“This gave me pause,” said Goldman, since she knew there were Black people in Framingham before the Fullers came. [Like the Benson Family]. “What really got me,” was when she pulled this article from the folder it was next to old newspaper copies from 1913 – 1914 written by a black man about the black community that was centered by a Church.

Goldman added, it turns out that this community was formed before the Fullers came to Framingham and what shocked Goldman was that they had two years of newspapers that were buried in their archives.

“Their names became hidden – waiting to be discovered,” said Goldman.

Since their collections have these hidden gems of history, they realized at the Framingham History Center they needed to get someone to organize and find these gems in their collections, said Goldman.

“We are starting at the beginning with some of our oldest materials, which is why we are starting with 1600 to 1800,” said Goldman. ““Thanks to a grant from the Sudbury Foundation – we were able to fund an initial round of scholarship with Mary McNeil, who has been working in our collection and finding incredible treasures and working with them.”

“These are stories that were really span borders,” she said.

“I come to this work because I have a really strong belief that the past is usable,” said McNeil. “It is really important to be grounded in and the understanding of the historical prophecies that lead up to this moment.”

It is important to look at our ancestors and what rights they had to fight for and “the field of history is so important,” she added.

“I come to public history through the mentorship of some wonderful professors at Tufts University. I began to work with them as a research assistant for the African American Trail Project,” said McNeil. ““I learned so much – through public history so many questions have opened up and I find myself moving further and further back in history and now I am in the 17th Century.”

McNeil said “I hope with this public humanity – that it creates a space of collaboration and – a service of better futures.”

Goldman asked the question to McNeil about “finding aids,” and why it is important.

McNeil said finding aids are a record or a catalog that spells out the information in more detail about a collection.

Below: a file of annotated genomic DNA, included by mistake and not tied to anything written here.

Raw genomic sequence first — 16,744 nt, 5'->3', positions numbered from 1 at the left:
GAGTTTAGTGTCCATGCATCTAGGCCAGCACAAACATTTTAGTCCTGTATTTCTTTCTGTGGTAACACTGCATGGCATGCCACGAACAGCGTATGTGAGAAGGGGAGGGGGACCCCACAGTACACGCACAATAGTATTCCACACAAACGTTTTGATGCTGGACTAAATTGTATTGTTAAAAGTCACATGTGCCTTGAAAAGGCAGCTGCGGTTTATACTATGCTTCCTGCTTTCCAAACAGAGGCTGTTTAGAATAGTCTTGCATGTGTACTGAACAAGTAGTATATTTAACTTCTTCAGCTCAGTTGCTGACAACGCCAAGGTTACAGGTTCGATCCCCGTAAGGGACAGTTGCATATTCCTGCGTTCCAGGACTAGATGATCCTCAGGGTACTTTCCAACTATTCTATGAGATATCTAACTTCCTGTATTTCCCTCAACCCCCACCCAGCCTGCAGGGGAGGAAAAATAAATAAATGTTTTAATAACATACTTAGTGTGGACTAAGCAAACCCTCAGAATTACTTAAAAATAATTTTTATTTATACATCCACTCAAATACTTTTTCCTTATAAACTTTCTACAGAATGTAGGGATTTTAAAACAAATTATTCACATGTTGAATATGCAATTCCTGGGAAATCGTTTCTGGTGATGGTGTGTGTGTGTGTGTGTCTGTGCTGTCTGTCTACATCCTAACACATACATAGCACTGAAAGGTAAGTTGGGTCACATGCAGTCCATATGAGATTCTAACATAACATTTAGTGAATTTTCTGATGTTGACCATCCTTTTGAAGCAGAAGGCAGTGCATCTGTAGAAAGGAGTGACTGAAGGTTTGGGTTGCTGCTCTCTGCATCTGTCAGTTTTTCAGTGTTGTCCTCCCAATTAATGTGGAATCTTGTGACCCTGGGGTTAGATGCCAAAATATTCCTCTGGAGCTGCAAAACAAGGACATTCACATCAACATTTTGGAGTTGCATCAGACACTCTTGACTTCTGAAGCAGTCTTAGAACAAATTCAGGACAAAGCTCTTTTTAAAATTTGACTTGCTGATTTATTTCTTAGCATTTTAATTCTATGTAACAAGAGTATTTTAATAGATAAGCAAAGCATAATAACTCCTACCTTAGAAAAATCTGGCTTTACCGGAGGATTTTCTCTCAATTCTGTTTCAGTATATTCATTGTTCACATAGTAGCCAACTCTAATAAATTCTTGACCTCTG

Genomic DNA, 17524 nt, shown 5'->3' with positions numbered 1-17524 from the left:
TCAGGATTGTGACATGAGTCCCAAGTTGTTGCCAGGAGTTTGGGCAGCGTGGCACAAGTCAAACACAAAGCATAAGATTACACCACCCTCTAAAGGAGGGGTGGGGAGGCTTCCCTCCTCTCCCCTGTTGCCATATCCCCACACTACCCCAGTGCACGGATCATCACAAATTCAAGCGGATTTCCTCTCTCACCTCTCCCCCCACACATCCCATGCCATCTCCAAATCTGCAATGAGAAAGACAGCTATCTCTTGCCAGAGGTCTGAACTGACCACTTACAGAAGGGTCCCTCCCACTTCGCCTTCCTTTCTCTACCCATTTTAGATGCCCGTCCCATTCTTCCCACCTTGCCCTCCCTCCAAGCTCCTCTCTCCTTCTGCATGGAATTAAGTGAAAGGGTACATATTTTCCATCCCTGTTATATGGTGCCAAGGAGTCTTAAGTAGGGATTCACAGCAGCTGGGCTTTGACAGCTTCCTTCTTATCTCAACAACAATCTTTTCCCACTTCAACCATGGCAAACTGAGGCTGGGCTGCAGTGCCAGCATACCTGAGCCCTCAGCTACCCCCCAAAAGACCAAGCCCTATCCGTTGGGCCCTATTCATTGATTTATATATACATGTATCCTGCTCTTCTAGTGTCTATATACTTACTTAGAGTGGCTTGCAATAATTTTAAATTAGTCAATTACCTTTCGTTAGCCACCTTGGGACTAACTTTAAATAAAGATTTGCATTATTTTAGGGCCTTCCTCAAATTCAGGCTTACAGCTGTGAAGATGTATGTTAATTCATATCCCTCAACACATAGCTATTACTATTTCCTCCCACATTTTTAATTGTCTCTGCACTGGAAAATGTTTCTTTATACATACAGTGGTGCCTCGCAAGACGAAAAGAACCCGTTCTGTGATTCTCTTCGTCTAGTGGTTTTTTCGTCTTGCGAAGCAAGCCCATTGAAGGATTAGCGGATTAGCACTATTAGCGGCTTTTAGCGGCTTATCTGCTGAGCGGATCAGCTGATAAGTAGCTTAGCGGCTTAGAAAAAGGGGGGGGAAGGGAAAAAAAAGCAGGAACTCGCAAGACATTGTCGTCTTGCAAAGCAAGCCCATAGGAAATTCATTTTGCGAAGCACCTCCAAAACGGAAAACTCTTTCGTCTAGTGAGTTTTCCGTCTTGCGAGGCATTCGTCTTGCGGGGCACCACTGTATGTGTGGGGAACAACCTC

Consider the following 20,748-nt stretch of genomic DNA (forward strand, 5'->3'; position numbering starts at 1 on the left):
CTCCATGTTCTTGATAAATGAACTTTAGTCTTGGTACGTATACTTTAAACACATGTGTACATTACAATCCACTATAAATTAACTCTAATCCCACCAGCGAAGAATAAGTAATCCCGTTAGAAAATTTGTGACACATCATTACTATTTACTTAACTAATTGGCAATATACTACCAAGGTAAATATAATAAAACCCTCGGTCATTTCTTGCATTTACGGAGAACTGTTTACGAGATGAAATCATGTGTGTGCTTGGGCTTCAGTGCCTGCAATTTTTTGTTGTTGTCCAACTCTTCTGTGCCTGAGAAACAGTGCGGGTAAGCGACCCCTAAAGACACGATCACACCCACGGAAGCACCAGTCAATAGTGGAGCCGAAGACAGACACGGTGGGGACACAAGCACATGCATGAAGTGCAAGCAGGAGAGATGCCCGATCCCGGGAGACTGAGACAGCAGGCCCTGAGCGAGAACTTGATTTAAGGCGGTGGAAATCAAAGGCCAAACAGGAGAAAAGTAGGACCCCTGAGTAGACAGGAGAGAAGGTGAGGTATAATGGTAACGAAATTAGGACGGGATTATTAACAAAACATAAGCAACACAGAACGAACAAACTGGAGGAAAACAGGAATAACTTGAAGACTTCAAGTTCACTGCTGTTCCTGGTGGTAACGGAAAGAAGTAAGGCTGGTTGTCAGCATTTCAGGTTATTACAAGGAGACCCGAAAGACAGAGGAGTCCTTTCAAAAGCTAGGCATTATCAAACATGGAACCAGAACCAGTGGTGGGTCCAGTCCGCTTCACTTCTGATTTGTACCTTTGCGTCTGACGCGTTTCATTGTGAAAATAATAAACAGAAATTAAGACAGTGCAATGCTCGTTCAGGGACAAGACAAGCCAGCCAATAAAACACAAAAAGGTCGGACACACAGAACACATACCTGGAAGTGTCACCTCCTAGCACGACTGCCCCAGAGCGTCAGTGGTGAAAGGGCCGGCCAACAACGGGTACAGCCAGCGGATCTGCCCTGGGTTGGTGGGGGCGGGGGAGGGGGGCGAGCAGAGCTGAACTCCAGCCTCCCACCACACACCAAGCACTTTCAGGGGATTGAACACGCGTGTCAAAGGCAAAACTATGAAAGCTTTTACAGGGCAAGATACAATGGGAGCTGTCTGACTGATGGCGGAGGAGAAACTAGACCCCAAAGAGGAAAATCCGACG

“It is helpful for researchers who are in traditional academic settings such as me, and for folks who are interested in doing family history, – the goal with this finding aid is to get the word out that this is what it is and that it is here for you to look at.”

Goldman said there are “cross-collection finding aids,” that they are working on as well. These are associated with this specific time period about native people, and all different kinds of people in Framingham, who are not white.

McNeil said, developing “cross-collection finding aids” are important because the vast majority of papers in their collections are about wealthy white families, “so when you’re looking at the collections you are looking for traces of folks.”

It is a fragmented story, and it is important to put the pieces together to connect and find people from back then, said McNeil.

“It is painful and sad” – to find folks and only to see those references of them as bills of sale or the people who enslaved them – “from those little fragments you can build out much larger stories,” said McNeil.

As a researcher, trying to find these people, where do you start? said Goldman.

McNeil said you begin with what has already been written about and look at secondary literature with people who wrote about the area.

“Names are so important, it’s really important to look at the secondary sources and try and get names you might start looking for in a finding aid,” said McNeil.

Some more recent and some being “quite old,” she added.

“To get the lay of the land is important and then looking for what is more a critical scholarship – with a lot of the work from this aid, this is how I began,” McNeil said.